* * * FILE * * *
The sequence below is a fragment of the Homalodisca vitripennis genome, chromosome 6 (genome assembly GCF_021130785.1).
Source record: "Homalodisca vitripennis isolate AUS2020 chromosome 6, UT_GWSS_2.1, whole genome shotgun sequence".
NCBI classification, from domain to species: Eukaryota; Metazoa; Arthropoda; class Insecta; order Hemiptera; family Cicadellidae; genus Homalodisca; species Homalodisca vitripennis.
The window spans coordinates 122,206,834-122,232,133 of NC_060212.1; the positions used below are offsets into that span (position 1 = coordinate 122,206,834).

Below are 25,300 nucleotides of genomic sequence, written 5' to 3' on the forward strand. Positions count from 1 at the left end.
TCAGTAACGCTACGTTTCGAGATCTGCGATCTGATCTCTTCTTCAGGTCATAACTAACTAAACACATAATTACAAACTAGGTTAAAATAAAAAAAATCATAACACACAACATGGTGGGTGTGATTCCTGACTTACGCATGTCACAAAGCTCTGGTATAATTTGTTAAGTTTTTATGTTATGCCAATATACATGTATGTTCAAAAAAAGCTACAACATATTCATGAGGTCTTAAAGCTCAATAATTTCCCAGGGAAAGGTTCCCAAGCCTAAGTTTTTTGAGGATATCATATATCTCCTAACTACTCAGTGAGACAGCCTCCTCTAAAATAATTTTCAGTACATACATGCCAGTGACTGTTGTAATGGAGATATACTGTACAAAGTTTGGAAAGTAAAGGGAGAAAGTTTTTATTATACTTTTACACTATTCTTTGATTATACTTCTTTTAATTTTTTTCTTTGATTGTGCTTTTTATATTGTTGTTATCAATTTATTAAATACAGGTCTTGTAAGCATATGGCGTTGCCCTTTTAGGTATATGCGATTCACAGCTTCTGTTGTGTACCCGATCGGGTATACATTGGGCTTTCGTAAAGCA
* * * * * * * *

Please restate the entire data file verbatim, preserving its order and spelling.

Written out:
The sequence below is a fragment of the Homalodisca vitripennis genome, chromosome 6 (genome assembly GCF_021130785.1).
Source record: "Homalodisca vitripennis isolate AUS2020 chromosome 6, UT_GWSS_2.1, whole genome shotgun sequence".
NCBI classification, from domain to species: Eukaryota; Metazoa; Arthropoda; class Insecta; order Hemiptera; family Cicadellidae; genus Homalodisca; species Homalodisca vitripennis.
The window spans coordinates 122,206,834-122,232,133 of NC_060212.1; the positions used below are offsets into that span (position 1 = coordinate 122,206,834).

Below are 25,300 nucleotides of genomic sequence, written 5' to 3' on the forward strand. Positions count from 1 at the left end.
TCAGTAACGCTACGTTTCGAGATCTGCGATCTGATCTCTTCTTCAGGTCATAACTAACTAAACACATAATTACAAACTAGGTTAAAATAAAAAAAATCATAACACACAACATGGTGGGTGTGATTCCTGACTTACGCATGTCACAAAGCTCTGGTATAATTTGTTAAGTTTTTATGTTATGCCAATATACATGTATGTTCAAAAAAAGCTACAACATATTCATGAGGTCTTAAAGCTCAATAATTTCCCAGGGAAAGGTTCCCAAGCCTAAGTTTTTTGAGGATATCATATATCTCCTAACTACTCAGTGAGACAGCCTCCTCTAAAATAATTTTCAGTACATACATGCCAGTGACTGTTGTAATGGAGATATACTGTACAAAGTTTGGAAAGTAAAGGGAGAAAGTTTTTATTATACTTTTACACTATTCTTTGATTATACTTCTTTTAATTTTTTTCTTTGATTGTGCTTTTTATATTGTTGTTATCAATTTATTAAATACAGGTCTTGTAAGCATATGGCGTTGCCCTTTTAGGTATATGCGATTCACAGCTTCTGTTGTGTACCCGATCGGGTATACATTGGGCTTTCGTAAAGCA